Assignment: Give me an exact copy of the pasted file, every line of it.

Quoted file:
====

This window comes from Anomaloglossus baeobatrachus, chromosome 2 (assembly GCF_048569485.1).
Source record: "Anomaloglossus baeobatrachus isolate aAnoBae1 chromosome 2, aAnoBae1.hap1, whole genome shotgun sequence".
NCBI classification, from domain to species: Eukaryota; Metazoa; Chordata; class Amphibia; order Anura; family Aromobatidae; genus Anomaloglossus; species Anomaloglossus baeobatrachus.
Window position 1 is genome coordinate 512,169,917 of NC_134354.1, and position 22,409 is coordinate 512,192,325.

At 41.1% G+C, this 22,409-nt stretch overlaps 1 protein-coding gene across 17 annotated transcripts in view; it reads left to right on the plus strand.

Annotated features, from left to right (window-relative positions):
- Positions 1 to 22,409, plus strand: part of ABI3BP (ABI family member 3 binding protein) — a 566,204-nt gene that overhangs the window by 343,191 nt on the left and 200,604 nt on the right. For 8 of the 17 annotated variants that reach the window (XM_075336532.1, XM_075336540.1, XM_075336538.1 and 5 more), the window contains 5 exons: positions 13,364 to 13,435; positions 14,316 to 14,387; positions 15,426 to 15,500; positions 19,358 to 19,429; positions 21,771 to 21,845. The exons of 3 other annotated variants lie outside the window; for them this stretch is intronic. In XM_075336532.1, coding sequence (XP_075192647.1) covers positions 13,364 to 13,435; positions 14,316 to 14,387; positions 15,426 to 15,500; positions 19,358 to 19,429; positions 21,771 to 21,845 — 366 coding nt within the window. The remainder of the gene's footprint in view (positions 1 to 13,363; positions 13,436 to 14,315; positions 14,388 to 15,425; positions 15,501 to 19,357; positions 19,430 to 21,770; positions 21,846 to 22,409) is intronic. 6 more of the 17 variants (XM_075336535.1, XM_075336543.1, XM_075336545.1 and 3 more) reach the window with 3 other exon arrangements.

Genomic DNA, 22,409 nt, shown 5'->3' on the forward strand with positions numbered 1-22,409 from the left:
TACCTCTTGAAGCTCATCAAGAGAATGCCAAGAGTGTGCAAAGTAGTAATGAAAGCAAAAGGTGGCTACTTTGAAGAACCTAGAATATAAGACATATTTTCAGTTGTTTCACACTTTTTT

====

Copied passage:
This window comes from Anomaloglossus baeobatrachus, chromosome 2 (assembly GCF_048569485.1).
Source record: "Anomaloglossus baeobatrachus isolate aAnoBae1 chromosome 2, aAnoBae1.hap1, whole genome shotgun sequence".
NCBI classification, from domain to species: Eukaryota; Metazoa; Chordata; class Amphibia; order Anura; family Aromobatidae; genus Anomaloglossus; species Anomaloglossus baeobatrachus.
Window position 1 is genome coordinate 512,169,917 of NC_134354.1, and position 22,409 is coordinate 512,192,325.

At 41.1% G+C, this 22,409-nt stretch overlaps 1 protein-coding gene across 17 annotated transcripts in view; it reads left to right on the plus strand.

Annotated features, from left to right (window-relative positions):
- Positions 1 to 22,409, plus strand: part of ABI3BP (ABI family member 3 binding protein) — a 566,204-nt gene that overhangs the window by 343,191 nt on the left and 200,604 nt on the right. For 8 of the 17 annotated variants that reach the window (XM_075336532.1, XM_075336540.1, XM_075336538.1 and 5 more), the window contains 5 exons: positions 13,364 to 13,435; positions 14,316 to 14,387; positions 15,426 to 15,500; positions 19,358 to 19,429; positions 21,771 to 21,845. The exons of 3 other annotated variants lie outside the window; for them this stretch is intronic. In XM_075336532.1, coding sequence (XP_075192647.1) covers positions 13,364 to 13,435; positions 14,316 to 14,387; positions 15,426 to 15,500; positions 19,358 to 19,429; positions 21,771 to 21,845 — 366 coding nt within the window. The remainder of the gene's footprint in view (positions 1 to 13,363; positions 13,436 to 14,315; positions 14,388 to 15,425; positions 15,501 to 19,357; positions 19,430 to 21,770; positions 21,846 to 22,409) is intronic. 6 more of the 17 variants (XM_075336535.1, XM_075336543.1, XM_075336545.1 and 3 more) reach the window with 3 other exon arrangements.

Genomic DNA, 22,409 nt, shown 5'->3' on the forward strand with positions numbered 1-22,409 from the left:
TACCTCTTGAAGCTCATCAAGAGAATGCCAAGAGTGTGCAAAGTAGTAATGAAAGCAAAAGGTGGCTACTTTGAAGAACCTAGAATATAAGACATATTTTCAGTTGTTTCACACTTTTTT